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Published on September 24th, 2013 | by Chris Scott


Amnesia: A Machine for Pigs Review

Amnesia: A Machine for Pigs Review Chris Scott

Summary: In many ways it is kind of funny that a game entitled A Machine for Pigs is less mechanical than its predecessor.


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Frictional Game’s Amneisa: The Dark Descent is often praised as being one of the best horror games to ever be released. It offered a greatly effective atmosphere that translated into high tension and genuine scares. For many it is the high water mark for horror games during this generation and its indirect sequel, Amnesia: A Machine for Pigs, has been ravenously anticipated by fans.

Developed by The Chinese Room, of Dear Esther fame, Amnesia: A Machine for Pigs puts players in control of Oswald Mandus. Mandus wakes up in his home and immediately sets out chasing after his children, two of whom seem to be leading him to certain end. The house is eerily quiet and empty, seemingly devoid of any life but for the brief flashes of Mandus’s children or something more sinister running away. As a player this put me into an immediate state of unease.

Utilizing some truly phenomenal sound design, the game easily kept me in a nerve wracked state. Every moment that passed brought me closer to what I suspected would be the big scary reveal, and as more and more time went on I genuinely felt uncomfortable playing the game. While attempting to fill up a fuel can, I heard banging from the far side of the garage and then I saw it, briefly. A hulking grotesque figure that sent me into a panic. This is what I signed up for. This is what horror is all about.


Except it wasn’t what it was all about. Shortly after that encounter, where I probably wasn’t even really in any danger, the game lost its hold on me as a device to inflict terror. While I would soon encounter the enemies in the game, enemies that could in fact hurt me, A Machine for Pigs for a variety of reasons became something different. And that wasn’t necessarily the horror game I was expecting.

While not evident at first, A Machine for Pigs varies greatly from its predecessor. Because the game still centers around a protagonist that has no memory of his recent past and at its core is still a horror game, the differences weren’t more clear from the get go. A Machine for Pigs isn’t superficial in its horror. Sure there is a great deal of tension in the beginning, but that tension was manufactured by my own expectations of what this game is. The horror of A Machine for Pigs isn’t one of monsters in the dark but rather the monsters in our hearts.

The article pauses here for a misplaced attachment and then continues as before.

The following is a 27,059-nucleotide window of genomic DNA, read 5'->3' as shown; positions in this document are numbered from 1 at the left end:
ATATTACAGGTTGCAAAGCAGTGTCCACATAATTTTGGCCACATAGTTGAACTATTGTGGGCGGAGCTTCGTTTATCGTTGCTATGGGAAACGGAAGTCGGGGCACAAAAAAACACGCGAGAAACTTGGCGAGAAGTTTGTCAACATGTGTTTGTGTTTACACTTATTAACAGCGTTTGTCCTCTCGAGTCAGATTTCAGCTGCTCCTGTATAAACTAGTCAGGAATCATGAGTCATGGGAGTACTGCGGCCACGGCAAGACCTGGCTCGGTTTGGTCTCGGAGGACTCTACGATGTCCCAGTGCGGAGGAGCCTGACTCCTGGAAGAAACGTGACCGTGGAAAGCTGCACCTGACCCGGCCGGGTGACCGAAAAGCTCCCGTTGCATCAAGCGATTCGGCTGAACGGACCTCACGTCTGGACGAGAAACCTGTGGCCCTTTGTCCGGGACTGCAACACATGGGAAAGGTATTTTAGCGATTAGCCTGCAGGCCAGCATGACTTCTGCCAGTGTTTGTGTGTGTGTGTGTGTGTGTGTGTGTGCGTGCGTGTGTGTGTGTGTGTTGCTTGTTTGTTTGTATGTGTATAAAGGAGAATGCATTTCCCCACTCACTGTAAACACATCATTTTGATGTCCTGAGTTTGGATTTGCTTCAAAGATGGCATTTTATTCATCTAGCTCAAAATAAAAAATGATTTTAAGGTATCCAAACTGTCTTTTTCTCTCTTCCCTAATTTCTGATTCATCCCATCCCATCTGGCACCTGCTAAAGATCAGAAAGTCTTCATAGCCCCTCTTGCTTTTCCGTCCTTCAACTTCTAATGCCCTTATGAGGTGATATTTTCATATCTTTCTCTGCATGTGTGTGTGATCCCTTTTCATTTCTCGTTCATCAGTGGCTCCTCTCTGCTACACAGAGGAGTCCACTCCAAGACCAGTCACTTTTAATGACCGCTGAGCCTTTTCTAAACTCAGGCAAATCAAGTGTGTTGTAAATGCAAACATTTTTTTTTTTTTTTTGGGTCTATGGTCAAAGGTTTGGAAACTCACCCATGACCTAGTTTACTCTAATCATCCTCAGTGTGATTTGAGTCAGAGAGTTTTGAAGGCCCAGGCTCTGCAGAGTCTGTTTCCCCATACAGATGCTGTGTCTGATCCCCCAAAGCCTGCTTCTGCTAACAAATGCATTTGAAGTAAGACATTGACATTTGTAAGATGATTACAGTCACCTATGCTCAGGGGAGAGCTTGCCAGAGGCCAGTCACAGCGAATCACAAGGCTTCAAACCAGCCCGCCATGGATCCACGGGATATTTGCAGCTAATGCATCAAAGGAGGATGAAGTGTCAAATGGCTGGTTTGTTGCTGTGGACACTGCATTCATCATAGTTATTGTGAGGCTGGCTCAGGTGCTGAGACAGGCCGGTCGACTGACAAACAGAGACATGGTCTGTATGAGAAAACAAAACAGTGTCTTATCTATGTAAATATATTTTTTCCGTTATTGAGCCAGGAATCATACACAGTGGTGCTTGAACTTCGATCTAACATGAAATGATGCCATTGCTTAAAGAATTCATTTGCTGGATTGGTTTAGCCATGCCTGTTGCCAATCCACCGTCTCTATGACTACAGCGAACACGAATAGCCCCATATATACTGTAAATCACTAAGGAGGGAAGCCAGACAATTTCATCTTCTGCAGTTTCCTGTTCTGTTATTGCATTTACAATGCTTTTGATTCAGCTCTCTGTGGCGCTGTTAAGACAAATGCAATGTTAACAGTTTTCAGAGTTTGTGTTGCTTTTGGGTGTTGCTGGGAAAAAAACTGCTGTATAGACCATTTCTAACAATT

It was at the point where I realized what the game was trying to say to me that it moved from being a thoroughly effective horror game to being a delivery device for a narrative. Although you can die, A Machine for Pigs is more intent on delivering its story in an experiential fashion, much like Dear Esther. It gives you the resources and direction to progress with little to no danger.


No longer do players have to collect resources to maintain their light source; instead, the lantern never runs out. This makes sense given the setting, 1899 during the industrial revolution, but it eliminates the tension that builds from knowing you only have one tinder box left and just a touch of oil to light your way. And without a reason to conserve my light source, I walked through the game with my lantern out the entire time. Doing this, which I believe is what the designers wanted players to do anyway, presents another problem. Any time any sort of danger is near, the lantern will flicker. This flickering is explained away via a story bit but regardless all it does is take another source of tension and handicap it drastically. This brings us to the final issue: with constant light and a warning trigger alerting players to danger, it became very easy to avoid any and all potential dangerous situations. And with that, the game loses its hold on players as a device for delivering horror because tension can not be effectively manufactured.

Because of this, A Machine for Pigs must rely on its story to pull players through. It mostly does a good job. Like Dear Esther, The Chinese Room has a very clear vision of the message it wants to deliver, which is something that I couldn’t say about the convoluted narrative delivery of Amnesia: The Dark Descent. At a couple points, the game feels like it buys a bit too much into how smart it is at delivering its social commentary, which ultimately undermines some of its effectiveness but not enough that it hurts the overall quality of the game’s narrative.

Amnesia: A Machine for Pigs wasn’t the game I had signed up for but I came to enjoy it despite the differences from its predecessor. Ultimately though, while I appreciated the storytelling method, the game was more interactive narrative than it was game for me. This is something we are seeing more and more often and while it encourages and allows for better storytelling, we seem to be losing the game portion along the way. In many ways it is kind of funny that a game entitled A Machine for Pigs is less mechanical than its predecessor. But, maybe, this just proves that there is place in games for both types of experiences.

Note: This review was written with material received from the publisher. For more on our review process, please read here.

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